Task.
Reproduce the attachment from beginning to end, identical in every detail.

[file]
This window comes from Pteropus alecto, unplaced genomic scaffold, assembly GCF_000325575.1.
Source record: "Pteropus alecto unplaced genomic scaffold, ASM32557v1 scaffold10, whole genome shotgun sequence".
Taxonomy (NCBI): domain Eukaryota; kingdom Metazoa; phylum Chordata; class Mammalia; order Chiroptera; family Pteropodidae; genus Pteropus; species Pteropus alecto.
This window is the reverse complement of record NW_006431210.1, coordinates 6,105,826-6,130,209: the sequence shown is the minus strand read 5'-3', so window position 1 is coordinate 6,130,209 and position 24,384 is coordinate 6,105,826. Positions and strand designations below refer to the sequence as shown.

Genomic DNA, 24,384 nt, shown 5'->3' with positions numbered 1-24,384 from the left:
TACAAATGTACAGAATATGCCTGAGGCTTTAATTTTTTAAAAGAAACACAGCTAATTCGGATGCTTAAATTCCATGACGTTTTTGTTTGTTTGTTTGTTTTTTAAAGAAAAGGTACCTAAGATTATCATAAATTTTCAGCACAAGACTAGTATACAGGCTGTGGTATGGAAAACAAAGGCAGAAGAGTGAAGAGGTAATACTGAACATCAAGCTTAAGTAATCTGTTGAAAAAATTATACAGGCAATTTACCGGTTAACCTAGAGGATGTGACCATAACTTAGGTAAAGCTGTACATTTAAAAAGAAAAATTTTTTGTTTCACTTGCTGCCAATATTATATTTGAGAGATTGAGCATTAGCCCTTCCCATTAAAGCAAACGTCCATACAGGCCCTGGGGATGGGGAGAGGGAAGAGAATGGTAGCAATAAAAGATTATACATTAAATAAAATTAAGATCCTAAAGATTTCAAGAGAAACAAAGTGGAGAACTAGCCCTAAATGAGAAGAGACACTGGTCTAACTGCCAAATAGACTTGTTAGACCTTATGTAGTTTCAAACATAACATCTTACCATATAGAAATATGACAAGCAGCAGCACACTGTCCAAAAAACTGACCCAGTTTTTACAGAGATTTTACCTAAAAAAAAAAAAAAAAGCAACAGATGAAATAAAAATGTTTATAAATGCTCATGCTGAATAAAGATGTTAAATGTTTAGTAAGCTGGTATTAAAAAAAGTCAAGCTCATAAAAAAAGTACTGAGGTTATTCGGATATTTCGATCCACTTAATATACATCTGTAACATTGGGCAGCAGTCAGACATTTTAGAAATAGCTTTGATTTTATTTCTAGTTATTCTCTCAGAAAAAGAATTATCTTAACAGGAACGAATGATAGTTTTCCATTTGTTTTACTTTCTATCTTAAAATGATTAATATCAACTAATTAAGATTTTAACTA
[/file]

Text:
This window comes from Pteropus alecto, unplaced genomic scaffold, assembly GCF_000325575.1.
Source record: "Pteropus alecto unplaced genomic scaffold, ASM32557v1 scaffold10, whole genome shotgun sequence".
Taxonomy (NCBI): domain Eukaryota; kingdom Metazoa; phylum Chordata; class Mammalia; order Chiroptera; family Pteropodidae; genus Pteropus; species Pteropus alecto.
This window is the reverse complement of record NW_006431210.1, coordinates 6,105,826-6,130,209: the sequence shown is the minus strand read 5'-3', so window position 1 is coordinate 6,130,209 and position 24,384 is coordinate 6,105,826. Positions and strand designations below refer to the sequence as shown.

Genomic DNA, 24,384 nt, shown 5'->3' with positions numbered 1-24,384 from the left:
TACAAATGTACAGAATATGCCTGAGGCTTTAATTTTTTAAAAGAAACACAGCTAATTCGGATGCTTAAATTCCATGACGTTTTTGTTTGTTTGTTTGTTTTTTAAAGAAAAGGTACCTAAGATTATCATAAATTTTCAGCACAAGACTAGTATACAGGCTGTGGTATGGAAAACAAAGGCAGAAGAGTGAAGAGGTAATACTGAACATCAAGCTTAAGTAATCTGTTGAAAAAATTATACAGGCAATTTACCGGTTAACCTAGAGGATGTGACCATAACTTAGGTAAAGCTGTACATTTAAAAAGAAAAATTTTTTGTTTCACTTGCTGCCAATATTATATTTGAGAGATTGAGCATTAGCCCTTCCCATTAAAGCAAACGTCCATACAGGCCCTGGGGATGGGGAGAGGGAAGAGAATGGTAGCAATAAAAGATTATACATTAAATAAAATTAAGATCCTAAAGATTTCAAGAGAAACAAAGTGGAGAACTAGCCCTAAATGAGAAGAGACACTGGTCTAACTGCCAAATAGACTTGTTAGACCTTATGTAGTTTCAAACATAACATCTTACCATATAGAAATATGACAAGCAGCAGCACACTGTCCAAAAAACTGACCCAGTTTTTACAGAGATTTTACCTAAAAAAAAAAAAAAAAGCAACAGATGAAATAAAAATGTTTATAAATGCTCATGCTGAATAAAGATGTTAAATGTTTAGTAAGCTGGTATTAAAAAAAGTCAAGCTCATAAAAAAAGTACTGAGGTTATTCGGATATTTCGATCCACTTAATATACATCTGTAACATTGGGCAGCAGTCAGACATTTTAGAAATAGCTTTGATTTTATTTCTAGTTATTCTCTCAGAAAAAGAATTATCTTAACAGGAACGAATGATAGTTTTCCATTTGTTTTACTTTCTATCTTAAAATGATTAATATCAACTAATTAAGATTTTAACTA